The Iowa offensive front looked slow on their feet at times. I hope it was the heat.

Special Teams: I'm not going to do into this area too much. Blocked punt. Giving up a kick return for a TD. Blocked extra point. Failing to down punts inside the 10. It was a nightmare.

Paki O'Meara, William Lowe, Bruce Davis and Nick Nielsen screwed up on the kickoff return. I'm sure there were more, but they stuck out to me.

Andrew Schulze looked like one of the culprits on the punt block. Various guys were standing around on punt coverage, although Lowe did all he could to bat one of them back onto the field from the end zone.

Who knows what happens if Arizona embarks on its game-winning drive after Trent Mossbrucker's point after attempt goes through the uprights instead of being blocked? I know it's only one point, but maybe the Wildcats view it a little differently if they're down one.

I could tell at last Tuesday's press conference that Kirk Ferentz was very annoyed by his kickoff coverage against Iowa State. He surely emphasized that point in practice last week. Then, his team goes out and allows a touchdown on that unit. That's a bad sign.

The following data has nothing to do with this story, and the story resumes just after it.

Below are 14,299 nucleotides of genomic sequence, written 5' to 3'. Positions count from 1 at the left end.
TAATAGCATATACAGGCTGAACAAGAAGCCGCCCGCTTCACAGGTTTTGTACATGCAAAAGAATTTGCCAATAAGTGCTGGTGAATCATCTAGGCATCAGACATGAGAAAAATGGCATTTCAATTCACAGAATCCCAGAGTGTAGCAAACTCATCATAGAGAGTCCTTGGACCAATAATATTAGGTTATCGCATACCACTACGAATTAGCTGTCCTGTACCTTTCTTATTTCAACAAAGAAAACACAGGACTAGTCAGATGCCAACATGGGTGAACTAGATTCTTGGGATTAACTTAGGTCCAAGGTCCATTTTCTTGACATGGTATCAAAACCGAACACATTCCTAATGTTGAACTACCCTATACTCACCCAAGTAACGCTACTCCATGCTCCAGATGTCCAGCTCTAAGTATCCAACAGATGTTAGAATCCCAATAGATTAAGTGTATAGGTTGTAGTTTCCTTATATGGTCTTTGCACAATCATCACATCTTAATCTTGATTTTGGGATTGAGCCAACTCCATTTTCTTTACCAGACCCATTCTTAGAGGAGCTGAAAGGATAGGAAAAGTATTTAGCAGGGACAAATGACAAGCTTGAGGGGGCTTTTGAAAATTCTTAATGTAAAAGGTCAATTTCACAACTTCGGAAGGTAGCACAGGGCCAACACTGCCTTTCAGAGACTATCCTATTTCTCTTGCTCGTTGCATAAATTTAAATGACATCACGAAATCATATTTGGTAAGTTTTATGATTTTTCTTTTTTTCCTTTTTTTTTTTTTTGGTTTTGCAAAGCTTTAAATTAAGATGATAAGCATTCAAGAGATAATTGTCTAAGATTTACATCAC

Closing Thoughts:

-I thought Tyler Nielsen looked pretty good again. He got caught out of position on passing plays at time, but overall he had a nice night.

-Mossbrucker still has not attempted a field goal this season. I'm still concerned.

-DJK showed again why he's a big game player. He was ready to go from the opening kick and performed very well against some pretty good corners.

-I'm surprised Iowa didn't utilize tight ends Allen Reisner and Brad Herman more in the game. They showed the ability to get open the first two weeks. And with eight and nine in the box to stop the run, you'd have thought they would be available.

-If Hampton is out for an extended amount of time, Iowa needs to get Marcus Coker ready to go right away. I'd give O'Meara a chance to work against Ball State, but if he isn't ultra sharp, get the true freshman in there. Iowa needs more than just Robinson in Big Ten play and as we saw with James Vandenberg, you need to get a young guy some reps before the conference starts.

-Iowa needs to find ways to free up Adrian Clayborn. He's getting doubled. Opposing RBs are chipping him. He's the heart of the defense. Other guys feed off of him. Move him around more. He also has to help find ways to get off.